It is important to always keep in mind that according to Rambam all Mitzvot that require action to perform them are concessions to our humanity. The preferred method of worship is intellectual without any physical expression. We as humans cannot reliably perform this type of worship and we need to have ways of expressing our intellectual apprehension and the resulting emotions and feelings that we experience. Leaving this to each one of us is dangerous as our imagination takes over and inevitably we will find ourselves worshipping in ways that will lead to idolatry and the belief in the supernatural. Practice has a way of reflecting back onto the intellect and misleading it. That is what happened to humanity historically and is the source of all the myths invented by early man. The Torah recognizes this human trait and strictly regulates how one can express these feelings. It however has to walk a fine line between regulation and the risk of killing off spontaneous worship. It is in this spirit that prayer was formulated as praise followed by supplication and finally acknowledgement. The wording however was left to the individual until that became problematic. Using languages other than Hebrew allows for nuances that compromise the proper way of thinking about God and may lead to erroneous theology. That is how Meiri[3] explains the Gemara Shabbat 12b that says that Mal’achei Hasharet, angels do not know Aramaic. Angels are a metaphor for the human intellect. Using an unknown language in worship distorts the meaning and eventually will reflect back onto the intellect. The Rabbis therefore felt that it was not enough to regulate the content in general terms but there was also a need to develop a formula that would address the praise section followed by a broad enough formula to cover many possibilities in the supplication section. This was done at the risk of dampening spontaneous expression. In fact deviating from the formula now is seen as an error. To be continued…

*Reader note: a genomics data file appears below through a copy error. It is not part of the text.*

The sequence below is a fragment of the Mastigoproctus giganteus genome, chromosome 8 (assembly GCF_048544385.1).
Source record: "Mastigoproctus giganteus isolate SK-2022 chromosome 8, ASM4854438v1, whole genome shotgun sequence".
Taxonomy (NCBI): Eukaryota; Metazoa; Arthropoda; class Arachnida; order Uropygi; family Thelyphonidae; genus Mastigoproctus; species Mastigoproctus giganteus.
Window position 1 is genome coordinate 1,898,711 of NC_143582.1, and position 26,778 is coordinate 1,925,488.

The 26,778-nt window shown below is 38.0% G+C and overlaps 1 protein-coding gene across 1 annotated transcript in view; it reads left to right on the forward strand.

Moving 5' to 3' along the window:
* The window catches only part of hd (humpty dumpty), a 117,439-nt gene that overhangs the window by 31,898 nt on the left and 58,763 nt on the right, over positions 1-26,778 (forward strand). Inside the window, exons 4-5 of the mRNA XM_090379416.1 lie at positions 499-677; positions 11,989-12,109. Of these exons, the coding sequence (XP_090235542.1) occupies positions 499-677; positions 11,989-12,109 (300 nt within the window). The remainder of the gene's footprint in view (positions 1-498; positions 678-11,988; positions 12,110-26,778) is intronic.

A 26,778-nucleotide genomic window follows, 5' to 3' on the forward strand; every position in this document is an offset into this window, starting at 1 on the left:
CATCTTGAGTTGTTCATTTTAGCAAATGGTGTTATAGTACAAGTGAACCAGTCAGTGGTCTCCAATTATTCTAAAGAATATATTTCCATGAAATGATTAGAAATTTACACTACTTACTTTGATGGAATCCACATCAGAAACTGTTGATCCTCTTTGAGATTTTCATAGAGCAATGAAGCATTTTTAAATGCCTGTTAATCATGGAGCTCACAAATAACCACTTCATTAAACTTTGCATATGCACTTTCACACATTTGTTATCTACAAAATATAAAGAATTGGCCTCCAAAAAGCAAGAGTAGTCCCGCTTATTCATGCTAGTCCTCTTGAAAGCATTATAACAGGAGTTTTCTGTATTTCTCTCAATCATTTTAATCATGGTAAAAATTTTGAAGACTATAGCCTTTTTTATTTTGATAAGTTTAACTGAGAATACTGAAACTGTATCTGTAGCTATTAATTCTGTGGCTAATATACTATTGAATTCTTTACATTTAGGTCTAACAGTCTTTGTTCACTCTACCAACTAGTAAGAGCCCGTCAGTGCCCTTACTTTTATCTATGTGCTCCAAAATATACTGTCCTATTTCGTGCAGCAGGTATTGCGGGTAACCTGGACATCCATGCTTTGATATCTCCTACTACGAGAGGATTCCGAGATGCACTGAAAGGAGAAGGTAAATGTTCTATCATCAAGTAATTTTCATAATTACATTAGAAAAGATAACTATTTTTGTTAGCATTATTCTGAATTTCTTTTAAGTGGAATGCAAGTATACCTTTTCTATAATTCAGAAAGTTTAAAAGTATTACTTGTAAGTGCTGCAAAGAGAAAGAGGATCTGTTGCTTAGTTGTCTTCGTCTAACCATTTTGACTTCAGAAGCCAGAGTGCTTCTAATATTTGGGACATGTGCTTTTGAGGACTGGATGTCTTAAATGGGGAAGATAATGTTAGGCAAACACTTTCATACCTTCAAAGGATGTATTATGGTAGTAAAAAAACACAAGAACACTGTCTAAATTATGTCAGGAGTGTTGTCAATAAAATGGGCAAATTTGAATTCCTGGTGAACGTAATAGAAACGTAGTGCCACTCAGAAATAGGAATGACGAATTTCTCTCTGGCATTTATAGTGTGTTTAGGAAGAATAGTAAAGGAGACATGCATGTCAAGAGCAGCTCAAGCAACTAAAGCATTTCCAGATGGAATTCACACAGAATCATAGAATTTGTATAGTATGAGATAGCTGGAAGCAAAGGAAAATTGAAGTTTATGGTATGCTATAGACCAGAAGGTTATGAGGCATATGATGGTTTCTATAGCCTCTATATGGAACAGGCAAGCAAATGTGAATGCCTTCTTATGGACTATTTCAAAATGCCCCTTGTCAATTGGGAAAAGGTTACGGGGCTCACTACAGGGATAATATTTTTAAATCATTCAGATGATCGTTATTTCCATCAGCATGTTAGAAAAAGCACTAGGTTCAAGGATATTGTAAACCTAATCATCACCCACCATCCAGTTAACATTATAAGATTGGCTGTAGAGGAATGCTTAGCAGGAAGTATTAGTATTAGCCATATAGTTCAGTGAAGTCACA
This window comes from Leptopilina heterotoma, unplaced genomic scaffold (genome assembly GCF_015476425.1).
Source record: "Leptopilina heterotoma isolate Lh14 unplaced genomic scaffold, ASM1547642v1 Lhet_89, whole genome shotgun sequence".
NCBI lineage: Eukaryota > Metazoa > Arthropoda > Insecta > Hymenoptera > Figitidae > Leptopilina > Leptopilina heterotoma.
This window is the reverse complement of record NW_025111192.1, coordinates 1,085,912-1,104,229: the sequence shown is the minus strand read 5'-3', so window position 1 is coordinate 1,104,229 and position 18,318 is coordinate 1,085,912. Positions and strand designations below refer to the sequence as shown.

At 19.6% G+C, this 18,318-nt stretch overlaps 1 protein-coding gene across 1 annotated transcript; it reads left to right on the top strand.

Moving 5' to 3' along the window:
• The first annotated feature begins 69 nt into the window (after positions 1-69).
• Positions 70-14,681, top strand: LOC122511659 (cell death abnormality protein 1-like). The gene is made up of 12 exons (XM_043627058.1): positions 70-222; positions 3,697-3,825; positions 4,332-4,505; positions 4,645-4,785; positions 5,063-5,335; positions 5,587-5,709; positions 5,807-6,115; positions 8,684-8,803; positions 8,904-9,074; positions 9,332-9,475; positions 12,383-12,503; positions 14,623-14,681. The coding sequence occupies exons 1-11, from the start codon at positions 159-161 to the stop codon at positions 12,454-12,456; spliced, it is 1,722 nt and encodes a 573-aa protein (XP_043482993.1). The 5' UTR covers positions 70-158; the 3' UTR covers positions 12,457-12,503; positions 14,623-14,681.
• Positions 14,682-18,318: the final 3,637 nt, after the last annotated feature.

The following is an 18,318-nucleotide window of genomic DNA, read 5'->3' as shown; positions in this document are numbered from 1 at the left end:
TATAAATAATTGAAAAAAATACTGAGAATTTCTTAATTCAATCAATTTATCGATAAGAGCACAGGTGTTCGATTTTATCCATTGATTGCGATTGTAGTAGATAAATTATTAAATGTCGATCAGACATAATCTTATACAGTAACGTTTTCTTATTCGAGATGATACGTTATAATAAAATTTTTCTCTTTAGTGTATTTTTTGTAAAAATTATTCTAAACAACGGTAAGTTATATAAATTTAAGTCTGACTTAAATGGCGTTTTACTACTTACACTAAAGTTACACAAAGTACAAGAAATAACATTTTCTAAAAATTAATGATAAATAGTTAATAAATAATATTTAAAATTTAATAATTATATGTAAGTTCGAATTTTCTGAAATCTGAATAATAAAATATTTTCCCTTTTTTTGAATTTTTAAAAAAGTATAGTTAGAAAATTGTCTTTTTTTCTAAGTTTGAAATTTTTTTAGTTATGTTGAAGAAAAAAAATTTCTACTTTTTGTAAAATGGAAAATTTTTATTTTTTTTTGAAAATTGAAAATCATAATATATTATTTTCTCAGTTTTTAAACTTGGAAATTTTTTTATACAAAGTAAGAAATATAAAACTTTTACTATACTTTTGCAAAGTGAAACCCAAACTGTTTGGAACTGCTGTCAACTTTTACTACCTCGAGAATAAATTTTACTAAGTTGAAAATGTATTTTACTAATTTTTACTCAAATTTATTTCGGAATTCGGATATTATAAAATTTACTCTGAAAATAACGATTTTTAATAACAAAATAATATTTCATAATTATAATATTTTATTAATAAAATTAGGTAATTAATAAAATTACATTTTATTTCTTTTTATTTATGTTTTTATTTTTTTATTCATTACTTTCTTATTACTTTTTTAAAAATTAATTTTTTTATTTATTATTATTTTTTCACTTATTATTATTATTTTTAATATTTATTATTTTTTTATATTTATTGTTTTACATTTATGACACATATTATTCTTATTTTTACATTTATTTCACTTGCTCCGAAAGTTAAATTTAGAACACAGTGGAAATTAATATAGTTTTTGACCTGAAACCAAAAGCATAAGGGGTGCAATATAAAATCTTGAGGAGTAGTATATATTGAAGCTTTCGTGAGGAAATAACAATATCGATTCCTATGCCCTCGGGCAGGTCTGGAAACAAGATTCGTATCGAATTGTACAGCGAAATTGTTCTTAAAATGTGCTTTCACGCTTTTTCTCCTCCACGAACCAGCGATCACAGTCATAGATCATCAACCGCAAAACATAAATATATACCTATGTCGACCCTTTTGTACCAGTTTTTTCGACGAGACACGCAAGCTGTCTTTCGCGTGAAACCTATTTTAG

[1] Rav Kafieh in his notes on this Halacha disagrees. I find his argument apologetic.
[2] Based on the Gemara Sotah 33a.
[3] Chibur Hateshuvah page 510.


  1. When you say that other languages can dstort the meaning what do you mean? I always understood that all anthropomorphic language used in the torah have a dual meaning. For this reason anytime a person praises God in a foreign language he is at the risk of missing the duality in the meaning and therefore he will never develop true knowlege of God. Tell me if you agree with this explanation. Thank you!

  2. David,

    My friend, Yaakov, just posted on this topic on his blog: http://maimonides.info/. Since you're going through the sugya, a thought you'd appreciate the thoughts of a fellow talmid of the Rambam.

  3. Matt Thank you. I am not sure I agree with Yaakov but I see our friend RS is working on him :-)

    Anonymous, all languages can have dual meanings and I do not think that true knowledge of God is restricted to Hebrew speakers and thinkers.

  4. I am not merely saying that hebrew is the only language with homonyms. What I mean to say is that at times the deeper meaning of the word can only be found in the holy tongue. Take for example the word Yashav which denotes sitting, but further investigation brings about the true meaning in referance to G-d. The Rambam points out that the word also denotes permanence which in referance to G-d is the only appropiate tranlation. When it says,"The lord sitteth upon the flood" it is saying that even though the world went through a change, G-d stays the same. If this would be said in a different language, we will miss out in the true interpretation of this verse and therefore not get a true knowlege of G-d.

  5. Regarding what you term Rav Kafach's 'apologetic' arguments, I have to say that I find no textual reason to disagree with him. Nis'arvu means social mixing, and does not address marriage specifically.